Medicare Supplemental Insurance
Age 65 and Older
Health Benefits and Medigap
Medicare Cover Nursing Home Care?
News & Information
Workers Age 65 and
Most people 65 and older who continue working full-time
for an employer of 20 or more and who are covered under an employers
group health insurance should defer enrollment in Medicare Part
B until they lose that coverage. Then the worker and spouse
will have: (1) a special seven month open enrollment for Medicare,
as well as (2) open enrollment for the six months after their
Part B enrollment date.
Health Benefits and Medigap
Until recently, it was illegal for an insurer to
sell you a Medigap policy if it would duplicate other benefits
you had under another policy such as a retiree health plan.
This is no longer true.
You may now have both a Medigap plan and a retiree
health plan, even if the Medigap plan duplicates your retiree
health plan benefits.
The Medigap plan must pay full benefits even when
the retiree plan pays for the same services. You should check
the provisions of your retiree health plan, however, to see
if it contains a "coordination of benefits" clause.
If it does, it probably wonít pay duplicate benefits.
Since retiree health plans
are often limited in their benefits it may be to your advantage
to purchase a Medigap plan so that you have sufficient coverage.
According to state law, each company must offer
at least one of its available plans to people under age 65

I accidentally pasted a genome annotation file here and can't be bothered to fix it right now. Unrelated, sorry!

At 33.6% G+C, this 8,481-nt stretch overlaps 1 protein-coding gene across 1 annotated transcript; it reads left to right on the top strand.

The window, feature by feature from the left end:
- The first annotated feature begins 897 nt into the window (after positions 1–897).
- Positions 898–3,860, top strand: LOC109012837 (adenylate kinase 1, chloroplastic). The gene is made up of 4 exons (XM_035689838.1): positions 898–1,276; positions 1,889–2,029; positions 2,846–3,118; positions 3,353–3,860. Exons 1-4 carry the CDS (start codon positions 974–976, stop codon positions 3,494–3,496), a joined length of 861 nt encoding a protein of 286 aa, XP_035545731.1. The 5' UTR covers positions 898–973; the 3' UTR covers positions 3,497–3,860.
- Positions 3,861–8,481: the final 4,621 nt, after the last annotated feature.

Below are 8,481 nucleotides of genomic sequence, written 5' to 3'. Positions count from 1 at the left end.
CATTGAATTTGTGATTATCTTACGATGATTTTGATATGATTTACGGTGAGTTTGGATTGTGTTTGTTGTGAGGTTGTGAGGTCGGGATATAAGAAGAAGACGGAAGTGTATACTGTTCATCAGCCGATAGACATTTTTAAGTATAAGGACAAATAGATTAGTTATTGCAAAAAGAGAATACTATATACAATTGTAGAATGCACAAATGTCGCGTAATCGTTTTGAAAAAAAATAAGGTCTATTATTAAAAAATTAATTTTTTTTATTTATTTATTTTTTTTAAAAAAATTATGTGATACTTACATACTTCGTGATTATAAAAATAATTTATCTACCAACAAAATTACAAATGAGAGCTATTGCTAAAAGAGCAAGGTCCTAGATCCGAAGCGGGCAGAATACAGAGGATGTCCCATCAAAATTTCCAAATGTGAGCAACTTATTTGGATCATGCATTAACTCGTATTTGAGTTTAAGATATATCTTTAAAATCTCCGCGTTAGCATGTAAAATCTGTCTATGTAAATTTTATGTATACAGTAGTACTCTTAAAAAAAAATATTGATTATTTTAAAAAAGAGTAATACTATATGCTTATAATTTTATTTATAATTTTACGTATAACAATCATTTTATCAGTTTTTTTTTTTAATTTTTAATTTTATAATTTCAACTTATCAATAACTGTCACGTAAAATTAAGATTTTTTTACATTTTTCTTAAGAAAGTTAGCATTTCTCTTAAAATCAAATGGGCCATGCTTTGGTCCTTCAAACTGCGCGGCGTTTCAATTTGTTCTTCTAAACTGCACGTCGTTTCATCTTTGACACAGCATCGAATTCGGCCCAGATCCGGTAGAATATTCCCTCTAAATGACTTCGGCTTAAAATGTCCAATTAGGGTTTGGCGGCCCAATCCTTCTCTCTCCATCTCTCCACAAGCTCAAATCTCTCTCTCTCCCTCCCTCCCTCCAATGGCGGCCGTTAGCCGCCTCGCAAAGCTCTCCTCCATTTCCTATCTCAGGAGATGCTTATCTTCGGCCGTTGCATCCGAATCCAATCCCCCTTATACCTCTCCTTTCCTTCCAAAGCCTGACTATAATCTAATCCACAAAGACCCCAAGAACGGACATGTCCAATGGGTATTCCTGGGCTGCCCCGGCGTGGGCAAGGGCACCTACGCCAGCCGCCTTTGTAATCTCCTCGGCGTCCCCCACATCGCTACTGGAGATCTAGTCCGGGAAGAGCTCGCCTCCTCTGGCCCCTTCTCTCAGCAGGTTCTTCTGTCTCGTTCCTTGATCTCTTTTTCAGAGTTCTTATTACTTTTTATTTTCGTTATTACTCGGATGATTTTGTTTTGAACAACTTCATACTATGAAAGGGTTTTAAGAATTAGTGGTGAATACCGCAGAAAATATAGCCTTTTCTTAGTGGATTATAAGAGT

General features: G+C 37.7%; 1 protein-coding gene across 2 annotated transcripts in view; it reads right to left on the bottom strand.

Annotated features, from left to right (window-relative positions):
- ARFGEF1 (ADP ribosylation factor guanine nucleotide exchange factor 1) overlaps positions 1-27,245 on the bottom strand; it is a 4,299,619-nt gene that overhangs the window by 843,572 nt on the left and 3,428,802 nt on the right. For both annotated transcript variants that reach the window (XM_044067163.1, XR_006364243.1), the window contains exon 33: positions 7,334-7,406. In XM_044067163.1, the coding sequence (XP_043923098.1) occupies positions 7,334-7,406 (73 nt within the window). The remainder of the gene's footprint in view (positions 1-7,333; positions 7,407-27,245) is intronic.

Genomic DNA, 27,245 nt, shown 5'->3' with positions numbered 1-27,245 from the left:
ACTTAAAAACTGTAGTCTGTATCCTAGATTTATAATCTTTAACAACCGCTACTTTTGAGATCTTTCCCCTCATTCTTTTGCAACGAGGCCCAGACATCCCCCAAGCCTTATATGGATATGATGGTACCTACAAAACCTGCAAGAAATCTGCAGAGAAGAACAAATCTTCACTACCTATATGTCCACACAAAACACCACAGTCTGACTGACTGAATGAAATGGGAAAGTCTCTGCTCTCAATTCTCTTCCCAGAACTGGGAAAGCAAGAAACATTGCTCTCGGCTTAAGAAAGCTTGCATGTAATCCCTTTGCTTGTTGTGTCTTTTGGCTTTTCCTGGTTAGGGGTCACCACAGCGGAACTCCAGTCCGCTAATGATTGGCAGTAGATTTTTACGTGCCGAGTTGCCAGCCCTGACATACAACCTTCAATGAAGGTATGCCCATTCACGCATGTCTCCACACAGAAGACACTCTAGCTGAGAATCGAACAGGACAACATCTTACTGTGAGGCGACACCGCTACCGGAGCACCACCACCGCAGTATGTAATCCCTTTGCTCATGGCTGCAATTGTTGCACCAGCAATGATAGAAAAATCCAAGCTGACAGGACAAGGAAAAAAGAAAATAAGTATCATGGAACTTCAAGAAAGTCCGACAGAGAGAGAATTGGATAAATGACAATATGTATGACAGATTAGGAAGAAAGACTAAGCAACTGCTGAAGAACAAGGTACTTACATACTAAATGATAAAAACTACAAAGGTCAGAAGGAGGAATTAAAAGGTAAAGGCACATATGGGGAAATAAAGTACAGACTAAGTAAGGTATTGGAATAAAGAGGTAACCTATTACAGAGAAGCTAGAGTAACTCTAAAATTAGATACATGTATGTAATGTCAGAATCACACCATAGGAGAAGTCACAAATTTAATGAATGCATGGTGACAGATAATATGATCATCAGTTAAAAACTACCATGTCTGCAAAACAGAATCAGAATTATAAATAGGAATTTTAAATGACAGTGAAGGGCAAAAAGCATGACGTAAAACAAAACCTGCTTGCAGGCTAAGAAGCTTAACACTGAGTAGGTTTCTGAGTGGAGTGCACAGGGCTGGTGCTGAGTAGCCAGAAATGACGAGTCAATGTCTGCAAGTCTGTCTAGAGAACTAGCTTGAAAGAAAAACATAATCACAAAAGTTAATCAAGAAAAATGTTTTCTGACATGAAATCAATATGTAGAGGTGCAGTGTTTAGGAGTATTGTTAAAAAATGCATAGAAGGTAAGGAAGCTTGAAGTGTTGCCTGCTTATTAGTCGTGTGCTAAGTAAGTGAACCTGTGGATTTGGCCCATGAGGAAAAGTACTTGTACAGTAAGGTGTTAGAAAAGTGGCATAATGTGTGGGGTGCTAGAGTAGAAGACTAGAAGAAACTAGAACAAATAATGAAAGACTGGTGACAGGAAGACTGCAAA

who are eligible for Medicare because of disability. Within
Plans A through G, the rate will be the same as that applicable
to the non-disabled.
Most companies offer only Plan A to this
population. The only exception is United American, which offers
Plan A & Plan C.
In the past, those who became eligible
for Medicare before age 65 did not have an Open Enrollment
period when they turned 65, as other seniors did.
A new federal law now gives this population an Open
Enrollment opportunity at age 65. This means that when a disabled
person on Medicare turn age 65, he or she has a six month
open enrollment period during which he or she has the right
to enroll in any plan that is offered to those 65 and older
(Plan A-Plan J), regardless of their health status.
This six month time period begins on the first of the month
in which the person turns 65. (If the personís birthday is
on the first day of the month, the six-month period begins
the first of the preceding month.)
Medicare Cover Nursing Home Care?
One subject that causes much confusion is nursing home care.
You may wonder if Medicare covers it, especially because one
of Medicareís benefits is called "skilled nursing facility
In a nut shell, however, the answer is,
"No, Medicare does not cover nursing facility care."
The skilled nursing benefit is for a different level of care;
it covers care in a facility that primarily furnished skilled
nursing and rehabilitation services, such as a stroke or a
hip fracture. It may be a separate facility or a distinct
part of another facility, such as a hospital, and it is different
from a nursing home.
To qualify for care in a skilled nursing
facility, you must meet all of the following requirements:
Require daily skilled care
that, as a practical matter, can only be provided in a skilled
nursing facility on an inpatient basis.
Be in the hospital for at